Our July 2020 Podcast Recommendations
I want to start off by saying that I’m not a huge podcast listener. That being said, I started listening to Bad With Money when it first came out in 2016, and I’ve listened to every episode since. Hosted by Gaby Dunn, this podcast examines our financial system and its institutions, and looks at how the financial system has been constructed to systematically discriminate against people of colour (specifically black and Indigenous peoples), disabled people, and women. Gaby Dunn uses her platform to feature people of colour, queer/trans people, people with disabilities, and people with mental illness(es) in order to share their stories of how the financial system has worked against them, and how we can start to fight back and use the system to our advantage. Although the podcast has an educational perspective, it does not come across as ‘preachy’. In fact, we as the audience learn alongside Dunn, making it that much more enjoyable to listen to and engage with.
Dunn has also written a book based on the knowledge that she’s gained throughout her time as the podcast’s host; the book is titled “Bad with Money: The Imperfect Art of Getting Your Financial Sh*t Together”. I would highly recommend both the book and the podcast if you’re feeling overwhelmed with newfound adult financial responsibilities such as investing, RSPs/401(k)s, or paying off student loans, and want to learn more about how to navigate the financial system.
My podcast suggestion for July is “ Reveal”. This podcast has won multiple broadcast journalism awards and was also a Pulitzer Prize finalist. Hosted by Al Leston and produced by The Center for Investigative Reporting and PRX, each episode covers a different political and social justice topic that varies from immigration, environment, protest or prison. In this podcast, the host, Al Leston investigates with different reporters and newsrooms across the world to provide episodes that offer a 360 discussion about a special topic while giving you a different and deeper look from what you hear in the mainstream media. What I also really like about this podcast is the way Leston finds ways to discuss heavy and sensible hot topics and make it accessible and easy to process. Each episode fills you with extra information that you would often not get in the media to fully understand what is going on. “Reveal” is a podcast that digs deeper to provide us with extra information that we don’t get in the news. We live in a world where billions of pieces of information are thrown at us every day, at a pace where it becomes difficult to fact check it all. From fake news to filtered information to media biases, it is easy to fill our discourse with misinformation. And I feel like this podcast is informative, complete and so interesting. If you are new in the podcast world, this is definitely a good one to listen to if you are interested in American socio-political issues.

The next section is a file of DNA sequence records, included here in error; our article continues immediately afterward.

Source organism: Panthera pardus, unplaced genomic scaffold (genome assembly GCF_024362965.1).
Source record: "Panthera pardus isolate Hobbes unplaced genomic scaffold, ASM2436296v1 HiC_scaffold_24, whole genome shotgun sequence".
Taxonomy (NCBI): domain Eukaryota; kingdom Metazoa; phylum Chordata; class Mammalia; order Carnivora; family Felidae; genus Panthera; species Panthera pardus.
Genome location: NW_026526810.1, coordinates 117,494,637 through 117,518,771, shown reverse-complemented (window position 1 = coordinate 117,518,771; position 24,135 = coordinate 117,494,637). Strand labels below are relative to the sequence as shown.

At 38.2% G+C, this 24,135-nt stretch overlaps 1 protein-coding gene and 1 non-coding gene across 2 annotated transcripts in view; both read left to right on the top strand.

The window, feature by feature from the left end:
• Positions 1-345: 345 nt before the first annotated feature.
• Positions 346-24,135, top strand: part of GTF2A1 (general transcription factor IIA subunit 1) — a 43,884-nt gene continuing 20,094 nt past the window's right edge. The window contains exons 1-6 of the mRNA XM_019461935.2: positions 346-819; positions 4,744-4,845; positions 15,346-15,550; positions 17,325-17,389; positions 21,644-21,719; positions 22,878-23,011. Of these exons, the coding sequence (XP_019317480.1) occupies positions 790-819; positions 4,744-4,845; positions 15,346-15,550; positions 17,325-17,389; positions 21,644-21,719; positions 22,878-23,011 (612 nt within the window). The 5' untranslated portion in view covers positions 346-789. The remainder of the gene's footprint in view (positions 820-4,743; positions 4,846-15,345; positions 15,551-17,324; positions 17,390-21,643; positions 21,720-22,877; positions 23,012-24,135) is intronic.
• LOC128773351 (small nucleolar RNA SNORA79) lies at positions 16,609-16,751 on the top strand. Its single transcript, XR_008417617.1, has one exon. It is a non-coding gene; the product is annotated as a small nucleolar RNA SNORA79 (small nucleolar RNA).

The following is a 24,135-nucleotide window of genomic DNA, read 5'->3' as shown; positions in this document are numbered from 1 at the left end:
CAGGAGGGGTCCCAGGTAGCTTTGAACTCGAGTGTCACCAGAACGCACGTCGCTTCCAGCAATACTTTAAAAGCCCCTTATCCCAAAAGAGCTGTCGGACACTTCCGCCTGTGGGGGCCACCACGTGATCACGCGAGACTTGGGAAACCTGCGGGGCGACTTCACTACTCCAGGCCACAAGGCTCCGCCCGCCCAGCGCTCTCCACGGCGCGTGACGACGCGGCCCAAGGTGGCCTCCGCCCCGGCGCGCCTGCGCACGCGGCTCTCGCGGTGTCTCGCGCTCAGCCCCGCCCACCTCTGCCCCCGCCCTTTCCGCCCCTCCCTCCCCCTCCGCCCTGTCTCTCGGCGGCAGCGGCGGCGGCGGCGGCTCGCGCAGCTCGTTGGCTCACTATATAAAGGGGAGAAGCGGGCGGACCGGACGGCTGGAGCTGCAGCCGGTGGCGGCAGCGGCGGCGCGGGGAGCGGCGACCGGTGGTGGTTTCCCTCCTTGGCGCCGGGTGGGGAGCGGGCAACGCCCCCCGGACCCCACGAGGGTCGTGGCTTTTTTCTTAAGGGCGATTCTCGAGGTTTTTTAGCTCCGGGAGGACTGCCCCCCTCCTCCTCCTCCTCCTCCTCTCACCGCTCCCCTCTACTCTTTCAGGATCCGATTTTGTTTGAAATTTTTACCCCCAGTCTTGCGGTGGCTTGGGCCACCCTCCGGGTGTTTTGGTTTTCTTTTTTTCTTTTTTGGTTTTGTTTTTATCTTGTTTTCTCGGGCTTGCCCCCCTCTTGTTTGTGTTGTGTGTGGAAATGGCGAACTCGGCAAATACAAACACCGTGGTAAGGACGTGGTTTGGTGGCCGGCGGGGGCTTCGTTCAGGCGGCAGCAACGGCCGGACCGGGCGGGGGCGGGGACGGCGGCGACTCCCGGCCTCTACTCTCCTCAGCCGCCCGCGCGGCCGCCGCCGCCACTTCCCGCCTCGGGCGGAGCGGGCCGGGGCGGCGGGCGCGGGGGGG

Here’s a couple episodes I suggest you should have look at :
Pizzagate: A slice of fake news
Pandemic, Protest and Profits
Tesla and Beyond: Hidden Problems of Silicon Valley
If you have been on the internet or social media in the past few weeks, you have probably seen the podcast “1619” recommended to you. 1619 is a 5 episode podcast by the New York Times’ and hoster by writer and Pultzer prize winner Nikole Hannah-Jones. This podcast discusses how every aspect of American culture, politics and society was affected by slavery and racism. Episodes are dedicated to how African Americans shaped debates on medicare, the financial system and american music and entertainment. In general, the 1619 podcast illustrates how America was founded and shaped on ideals of freedom but economics of slavery simultaneously. 1619 reframes the entire American story through the lens of the institution of slavery. It is poignant, educational and immersive. Importantly, it takes less than 5 hours to listen to the entire podcast, and it is definitely worth that time. I would recommend it to anyone who truly wants to educate themselves on race in American society.
My July podcast recommendation is “Pod Save the People” hosted by DeRay Mckesson with Sam Sinyangwe, Kaya Henderson and De’Ara Balenger. This podcast explores news, culture, social justice and politics with a specific focus on the experiences of BIPOC. Offering an often overlooked point of view, Pod Save the People shines light and thoroughly explains issues in society. I would recommend this podcast to anyone who is looking to get a more holistic view on both past and present events. Frankly, I think everyone should at least listen to a couple episodes of this podcast because it shows a perspective often unjustly hidden by the media. As students in Politics and International Studies, it is our responsibility to get the full story when learning and talking about current events or social justice issues and I think that this podcast is a great avenue for these discussions to continue.